When Ridley Scott revisited Alien to produce a director’s cut, many fans were surprised that, rather than chuck a load of extra footage in, he actually cut a lot out. The resulting re-edit was tighter and scarier, turning a great movie into an even better one. And so it is with Army of Two. When we played it back in November, we found ourselves looking at a mostly fun game that had some serious flaws.
It seems that EA shared our opinion, announcing that the game was to be delayed a few more months to allow the team to tweak it. As with the Alien remix, these improvements mainly involved ripping unfixable content out. So the Dance Dance Revolution-style tampon stuffing minigames? Gone. Vehicular combat? Mostly gone (more on that later). Boring single-player gameplay? Definitely a thing of the past. Welcome to Army of Two - The ‘Director’s Cut’.
Despite the tinkering, the core storyline has remained the same, as Salem (Skinny, money obsessed thrill-seeker) and Rios (Burly quarterback, conspiracy theory nut), rip their way through 18-years worth of political hotspots, high-fiving their way to the plot’s incredibly obvious (and slightly abrupt) conclusion like a pair of wrestling fixated teenagers. Designed as a co-op experience from the outset, you’ll always have a partner, with the second character controlled by a friend or AI.
Much of the work done on the game since November has gone into improving the partner AI, and it’s made a huge difference to the single-player campaign. Although you still issue the same orders as before (aggressive and passive flavors of Go, Stop and Re-group) your pantomime-tough pal responds much more effectively than before, and by combining commands it’s now possible to place him anywhere you want. Now you don’t have to worry about your partner, you can finally relax into the pair’s juvenile camaraderie - to the point where you actually look forward to running up and chest-thumping your heterosexual life-partner after particularly cool shoot-outs.
While you could accuse EA of pulling their punches by removing the now notorious ‘pushing-feminine hygiene products into bullet wounds’ minigame, it’s actually a smart move. Coming into effect every time a downed player was rescued by his teammate, it was initially fun but soon turned into a grind, pulling you out of the action constantly. Reviving your partner is now just a case of standing over him and holding a button for a few seconds, although the bar will reset if you take a hit, meaning you have to pick your cover wisely. It’s far more immediate, and the game’s flow is significantly improved.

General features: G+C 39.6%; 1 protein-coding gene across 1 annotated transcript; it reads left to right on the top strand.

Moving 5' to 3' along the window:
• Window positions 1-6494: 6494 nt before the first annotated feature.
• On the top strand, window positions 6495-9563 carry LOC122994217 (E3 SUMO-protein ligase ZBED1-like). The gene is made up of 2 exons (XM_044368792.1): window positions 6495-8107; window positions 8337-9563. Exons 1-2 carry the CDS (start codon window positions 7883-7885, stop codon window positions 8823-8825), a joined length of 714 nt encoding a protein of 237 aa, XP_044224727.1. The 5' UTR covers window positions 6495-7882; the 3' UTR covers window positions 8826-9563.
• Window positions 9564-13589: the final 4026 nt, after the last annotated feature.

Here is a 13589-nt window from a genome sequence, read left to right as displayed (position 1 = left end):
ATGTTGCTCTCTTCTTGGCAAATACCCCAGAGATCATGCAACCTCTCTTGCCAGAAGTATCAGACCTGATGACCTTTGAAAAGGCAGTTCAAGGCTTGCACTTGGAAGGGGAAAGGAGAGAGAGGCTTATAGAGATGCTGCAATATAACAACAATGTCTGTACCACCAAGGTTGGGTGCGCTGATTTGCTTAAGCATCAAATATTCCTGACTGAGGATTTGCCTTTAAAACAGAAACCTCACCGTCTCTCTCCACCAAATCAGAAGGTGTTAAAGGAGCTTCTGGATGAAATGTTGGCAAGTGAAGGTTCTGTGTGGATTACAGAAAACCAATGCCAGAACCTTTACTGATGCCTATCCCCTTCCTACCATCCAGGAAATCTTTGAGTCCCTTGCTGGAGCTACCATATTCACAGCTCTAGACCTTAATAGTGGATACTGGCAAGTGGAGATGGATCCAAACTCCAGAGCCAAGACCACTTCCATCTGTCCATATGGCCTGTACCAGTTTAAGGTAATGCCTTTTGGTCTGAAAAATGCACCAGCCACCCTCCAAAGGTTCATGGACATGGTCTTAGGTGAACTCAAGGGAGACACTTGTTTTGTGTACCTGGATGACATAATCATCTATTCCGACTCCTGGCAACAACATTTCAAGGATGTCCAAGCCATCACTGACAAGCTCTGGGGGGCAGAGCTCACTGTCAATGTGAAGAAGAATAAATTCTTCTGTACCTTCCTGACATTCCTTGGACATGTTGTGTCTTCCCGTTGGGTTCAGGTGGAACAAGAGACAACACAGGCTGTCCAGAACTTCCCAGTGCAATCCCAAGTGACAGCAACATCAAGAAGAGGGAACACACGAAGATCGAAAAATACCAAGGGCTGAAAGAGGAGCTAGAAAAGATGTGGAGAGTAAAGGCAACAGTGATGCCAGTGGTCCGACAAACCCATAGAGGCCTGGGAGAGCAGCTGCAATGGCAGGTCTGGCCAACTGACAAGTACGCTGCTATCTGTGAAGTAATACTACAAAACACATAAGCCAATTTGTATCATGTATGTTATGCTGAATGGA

Likewise with the vehicle sections. Brief to the point of redundancy, we really couldn’t see the point of their inclusion, especially considering the lack of cool stuff to blow up while using them. Now they’re mostly gone, with only the slightly dull hovercraft sections making it through to the finished game. Fortunately, they’re few and far between.
Everything that we loved about the game before is still great - including the essential co-op mode, the blinging weapon customization and the brilliant slow-mo back-to-back bits. Equally, the removal of many of the game’s irritations makes for a far smoother ride. Army of Two has even managed to innovate on a small scale - the non-magnetic cover system (which allows you to fire over and around walls without gluing you to them) makes combat feel fast and fluid, while the Aggro combat system (which draws the enemies toward the most dangerous player, making the other player effectively invisible) turns an MMORPG staple into a pretty effective combat mechanic.
If Call of Duty 4 is a John McTiernan (in his prime) movie, then Army of Two is a straight-to-DVD Steven Seagal flick - it manages to be almost as entertaining in places, but there’s still a nagging sense that they spent most of their budget on just one helicopter explosion. If a sequel (Army of Two 2?) manages to provide more destructible scenery than the odd stray oil barrel, and includes a smarter plot, EA might really have something here. For now though, they’ll have to be content that they managed to turn a B-movie into a passable blockbuster.
Mar 5, 2008